Competing interests: No competing interests
I totally disagree with Sir Tim Berners-Lee, quoted by David Payne (BMJ 2015;350:h27) that the right to be forgotten is "dangerous". According to Sir Tim, "the right to access history is important". However, that is not the issue here. The search engines don't usually remove the original material but only the links. If you want to access 'history', you can still do it the old fashioned way. He, and others, must be aware that the regulation of the internet is limited. At the moment, anyone can write almost anything, and unless you are rich enough to bring a case using the Defamation Act, it’s hard to get material removed. If subjected to a campaign of cyberbullying with threats, the CPS can bring a prosecution under The Harassment Act but the threshold is high and all you will probably get is a temporary restraining order and about £200 compensation.
As an adult, you may be able to dismiss the nonsense and your colleagues may well laugh with you as each post comes online, but will people remember the campaign against you ten years on? Long after the event, will a Google search indicate that an allegation was part of a campaign inciting hatred and that the author was subsequently convicted? The right to be forgotten is not just about poor reporting in a newspaper or offenders who have served their time and want to make a fresh start. It’s also about protecting the victims of malice, defamation and cyberbullying. As such, it doesn’t clash with the right to free speech. The ruling is one of the few resources available to those who aren’t wealthy and can’t afford the European Court.
In my case, Google rejected my request to remove links to posts written by a small number cyberbullies on the basis that my 'potential patients' and 'clients' had a right to know about the accusations. Apparently, it was in the public interest. For the record, I am a disabled scientist and spent over 30 years doing voluntary work for charities. I have no potential patients or clients and Google wasn’t interested in the court judgement showing I was a victim, not a rogue.
Anyone wishing to 'access’ my ‘history' from the comfort of their living room will not be aware either of the conviction or the context. They will not know that the campaign also affected many others, and that none of the posts were written by reasonable people with a genuine grudge. It was malicious gossip which gained a worldwide, albeit limited, audience and it’s hard to think who gained.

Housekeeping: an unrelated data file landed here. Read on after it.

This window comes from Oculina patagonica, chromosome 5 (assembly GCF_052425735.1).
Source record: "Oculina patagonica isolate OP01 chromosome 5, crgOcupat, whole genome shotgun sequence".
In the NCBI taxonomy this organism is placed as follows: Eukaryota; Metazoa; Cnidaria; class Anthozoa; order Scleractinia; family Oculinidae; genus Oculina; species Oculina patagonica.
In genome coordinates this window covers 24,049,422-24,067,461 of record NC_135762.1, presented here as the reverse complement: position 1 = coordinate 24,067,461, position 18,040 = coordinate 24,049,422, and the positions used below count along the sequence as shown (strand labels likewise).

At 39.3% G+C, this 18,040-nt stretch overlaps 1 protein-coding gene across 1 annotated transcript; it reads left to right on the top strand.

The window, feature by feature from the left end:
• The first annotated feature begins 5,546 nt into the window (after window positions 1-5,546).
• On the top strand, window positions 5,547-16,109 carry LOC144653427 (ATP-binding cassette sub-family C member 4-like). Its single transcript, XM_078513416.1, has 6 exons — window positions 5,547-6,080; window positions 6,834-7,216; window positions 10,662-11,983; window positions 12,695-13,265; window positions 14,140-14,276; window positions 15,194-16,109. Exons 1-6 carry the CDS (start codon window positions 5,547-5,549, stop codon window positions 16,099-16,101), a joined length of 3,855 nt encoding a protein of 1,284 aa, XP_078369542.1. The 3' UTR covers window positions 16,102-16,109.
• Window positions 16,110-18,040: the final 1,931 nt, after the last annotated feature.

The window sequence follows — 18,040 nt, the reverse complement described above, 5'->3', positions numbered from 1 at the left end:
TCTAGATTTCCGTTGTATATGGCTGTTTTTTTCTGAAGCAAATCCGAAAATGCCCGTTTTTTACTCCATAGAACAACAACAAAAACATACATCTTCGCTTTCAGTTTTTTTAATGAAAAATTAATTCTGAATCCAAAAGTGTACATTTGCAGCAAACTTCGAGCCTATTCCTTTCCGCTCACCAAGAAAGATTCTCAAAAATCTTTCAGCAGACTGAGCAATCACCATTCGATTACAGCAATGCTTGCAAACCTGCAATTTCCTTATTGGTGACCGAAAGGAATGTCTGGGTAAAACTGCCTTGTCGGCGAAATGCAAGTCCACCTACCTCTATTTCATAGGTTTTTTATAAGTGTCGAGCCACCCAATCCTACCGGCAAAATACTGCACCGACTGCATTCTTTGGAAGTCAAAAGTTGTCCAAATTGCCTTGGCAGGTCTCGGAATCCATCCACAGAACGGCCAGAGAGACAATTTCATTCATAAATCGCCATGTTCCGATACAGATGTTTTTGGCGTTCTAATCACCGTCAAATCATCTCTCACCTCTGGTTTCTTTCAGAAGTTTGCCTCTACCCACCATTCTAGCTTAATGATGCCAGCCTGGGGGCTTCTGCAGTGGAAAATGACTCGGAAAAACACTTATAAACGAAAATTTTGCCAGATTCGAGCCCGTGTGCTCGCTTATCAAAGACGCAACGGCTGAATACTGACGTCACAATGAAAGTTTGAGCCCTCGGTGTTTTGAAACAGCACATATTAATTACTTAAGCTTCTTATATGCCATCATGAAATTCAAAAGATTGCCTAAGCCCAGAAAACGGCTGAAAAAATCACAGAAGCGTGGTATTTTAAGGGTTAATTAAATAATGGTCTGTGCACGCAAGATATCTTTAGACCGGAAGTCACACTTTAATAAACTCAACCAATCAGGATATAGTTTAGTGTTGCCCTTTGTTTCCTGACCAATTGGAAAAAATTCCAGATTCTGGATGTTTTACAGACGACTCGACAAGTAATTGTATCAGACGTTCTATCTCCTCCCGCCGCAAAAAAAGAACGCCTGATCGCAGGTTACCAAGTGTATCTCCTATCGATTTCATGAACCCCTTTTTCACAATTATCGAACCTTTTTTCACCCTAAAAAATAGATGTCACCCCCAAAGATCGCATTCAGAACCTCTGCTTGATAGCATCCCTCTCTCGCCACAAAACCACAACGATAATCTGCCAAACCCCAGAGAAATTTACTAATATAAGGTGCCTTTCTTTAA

Following the new guidelines, professionals such as doctors, will have a much harder time having their requests accepted, as they are deemed to be 'public figures'.
If people were able to recognise subtle cyberbullying, then many of the posts would not be a threat to one's future. But sophisticated bullying can look perfectly plausible and that’s why it’s dangerous. Page 1 or 2 of a search might list a single post with dubious claims, but won't necessarily lead you to evidence indicating a long campaign of harassment, let alone the conviction.
The episode damaged my reputation as an honest scientist and I found that colleagues who once asked me for advice, no longer contact me. I am tainted. For example, about a year ago, I was asked to review an application for a grant. This is a lot of work and unpaid. I found out that the organisation was about to fund a study with many methodological flaws and that the limited number of measures would not enable the researchers to answer their own questions. I contacted the head of quality control who promised to look into it. A few days later, he rang and said that he'd googled me and found that I was "one of those". I asked him what he meant by that, and he responded "you know". I don't. All I know is that I was one of the victims of a concerted campaign in 2004 by four individuals and a few of their friends, and that their allegations can be found within seconds of entering my name in the search box.
In the old days, those maligned by a village gossip could escape by moving town. With the internet, you can't. There are no easy answers but I hope that the debate will consider the plight of victims and not just the rights of individuals with an imperfect past.
Ellen Goudsmit FBPsS
Competing interests: My request to remove links was rejected.